“It’s late,” I tell the husband unit. “Tee’s drunk. You’re getting there. Let’s go.” We’re at the Gotha Lounge, and just as we shuffle out of our chairs, a lady approaches us. She recognizes the husband unit from over 6 years ago when she met him at a hostel on a whole other continent. They’d dated briefly, so he’s quick to introduce me as his wife. To make her at ease, I tell her how funny this whole situation is. She asks if we’d like to have a drink with her and her group, and given the unlikelihood of this run-in, we don’t feel we can say no. Tee grabs a cab and we join her posse.
While she and the husband unit catch up, I chat with some of her friends. We’re the only ones left in the place. The bartender changes the music to something that says “closing time.” It’s sluggish, with instrumentation that’s at times jazz-club-bare, at times faintly intricate. The singer’s voice seems lazy, but she shifts from a low alto to a high mezzo without any real effort. Then I hear a familiar intro with chiming bells and a harp. It’s Lana Del Rey.
Outside the context of her notorious SNL performance and the Twitter fury that followed, it turns out that her music—like a lot of music—has a time and a place. For us, it was in an empty lounge on the coldest night in January, surrounded by strangers and old flames. Lana’s sound paints that night. And even if it weren’t for that night, there’s nothing really wrong with her sound.
What we don’t like about Lana isn’t entirely Lana’s fault. There’s no rags-to-riches story with her. She went to boarding school in Connecticut. Her wealthy father financed her early work. And I’m not sure what she was doing in Miami, L.A. or NYC, where she claims to have drawn so much inspiration, but I doubt she was waiting tables. Her background conflicts with the working-class mystique that’s supposed to constitute modern celebrities. If your origins don’t include living in a car with your mother while you attend auditions, people won’t root for you. It’s the anti-aristocratic way of the New World.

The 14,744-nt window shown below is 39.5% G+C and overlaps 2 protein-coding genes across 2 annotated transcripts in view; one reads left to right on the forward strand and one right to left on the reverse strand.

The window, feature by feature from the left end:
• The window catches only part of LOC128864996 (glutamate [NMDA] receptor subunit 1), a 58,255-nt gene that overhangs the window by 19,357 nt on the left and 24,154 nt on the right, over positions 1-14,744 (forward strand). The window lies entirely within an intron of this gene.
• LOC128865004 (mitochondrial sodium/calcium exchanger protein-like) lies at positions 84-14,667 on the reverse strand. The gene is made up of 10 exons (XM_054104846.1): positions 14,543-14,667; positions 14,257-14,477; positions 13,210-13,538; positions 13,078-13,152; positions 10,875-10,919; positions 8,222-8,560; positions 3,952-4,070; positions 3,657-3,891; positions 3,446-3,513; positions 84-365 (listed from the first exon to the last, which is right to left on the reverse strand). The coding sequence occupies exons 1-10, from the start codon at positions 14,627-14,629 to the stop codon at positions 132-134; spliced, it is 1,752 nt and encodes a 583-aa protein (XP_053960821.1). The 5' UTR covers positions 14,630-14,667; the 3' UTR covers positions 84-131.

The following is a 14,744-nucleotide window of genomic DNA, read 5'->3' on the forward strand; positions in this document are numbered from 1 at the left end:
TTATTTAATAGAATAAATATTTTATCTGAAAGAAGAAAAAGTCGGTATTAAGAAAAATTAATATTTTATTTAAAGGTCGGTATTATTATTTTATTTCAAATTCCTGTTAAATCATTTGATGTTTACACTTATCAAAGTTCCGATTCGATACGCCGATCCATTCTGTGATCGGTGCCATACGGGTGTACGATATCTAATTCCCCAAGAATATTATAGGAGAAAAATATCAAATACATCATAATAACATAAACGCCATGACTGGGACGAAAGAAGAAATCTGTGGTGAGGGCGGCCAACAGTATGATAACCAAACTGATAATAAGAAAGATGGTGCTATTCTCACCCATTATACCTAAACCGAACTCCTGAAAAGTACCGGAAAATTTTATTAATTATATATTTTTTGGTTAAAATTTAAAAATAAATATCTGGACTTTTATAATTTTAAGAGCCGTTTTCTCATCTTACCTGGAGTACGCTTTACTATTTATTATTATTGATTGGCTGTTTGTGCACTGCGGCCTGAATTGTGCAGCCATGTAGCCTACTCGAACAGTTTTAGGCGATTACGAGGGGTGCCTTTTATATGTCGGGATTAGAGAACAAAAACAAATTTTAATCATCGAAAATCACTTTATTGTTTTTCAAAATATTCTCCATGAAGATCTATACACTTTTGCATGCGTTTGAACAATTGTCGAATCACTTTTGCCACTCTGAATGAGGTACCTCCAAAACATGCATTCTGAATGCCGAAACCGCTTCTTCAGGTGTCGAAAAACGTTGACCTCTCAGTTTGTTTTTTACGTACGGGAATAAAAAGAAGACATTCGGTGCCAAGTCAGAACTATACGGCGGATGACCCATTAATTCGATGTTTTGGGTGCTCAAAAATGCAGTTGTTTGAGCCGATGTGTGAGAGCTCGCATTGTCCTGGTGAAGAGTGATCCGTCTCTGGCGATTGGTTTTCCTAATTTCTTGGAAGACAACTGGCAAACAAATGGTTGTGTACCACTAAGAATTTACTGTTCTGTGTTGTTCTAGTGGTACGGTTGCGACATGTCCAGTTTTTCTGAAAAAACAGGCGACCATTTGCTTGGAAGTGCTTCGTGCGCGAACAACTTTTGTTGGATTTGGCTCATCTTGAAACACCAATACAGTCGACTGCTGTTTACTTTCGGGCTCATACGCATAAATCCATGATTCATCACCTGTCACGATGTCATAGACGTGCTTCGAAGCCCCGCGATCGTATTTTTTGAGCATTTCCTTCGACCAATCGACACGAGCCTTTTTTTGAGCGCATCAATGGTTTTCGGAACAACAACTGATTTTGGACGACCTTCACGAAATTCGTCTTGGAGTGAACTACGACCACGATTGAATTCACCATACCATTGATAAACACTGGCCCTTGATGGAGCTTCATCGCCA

Despite being drop-dead photogenic, Lana couldn’t parlay that beauty into tangible sex appeal. Instead, her live performances are hopelessly awkward. She sings well, but she’s fidgety. As my friend Kartina Richardson puts it, “she stopped playing the game and forced us to bear witness to her crippling fear.”
While this is hardly a sin, in the age of Gaga theatrics, it just won’t do.
Incidentally, there isn’t much to Lady Gaga’s songs. They’re dance club fodder, but musically, there’s nothing particularly earth-shattering about them. It’s pop. And pop doesn’t need to “pop” to be Pop. It just has to be pleasantly predictable.
On closer inspection, Lana’s lyrics are deeper than Gaga’s, not that it takes much. The rhythm and rhyme demonstrate a keen awareness that the words, at some point, have to be sung. Lana’s language is easy, unpretentious and sprightly. When her talent matures, what she’s after will be easier to grasp.
It’s a shame Lana hasn’t been able to shake the SNL fiasco. She rose to fame as an Internet star and couldn’t deliver past radio viability. Though that’s something, isn’t it? Her voice is fine. Her music has a quality of its own. Where most of today’s chart-toppers won’t sing without a robot handy, can’t we get behind the autotune-free vocalist?
Lana’s message is best conveyed in audio. She belongs on your iTunes or in your phone, so long as she’s in the background. We’ll just have to resist her pretty face until she graduates from the Lee Strasberg.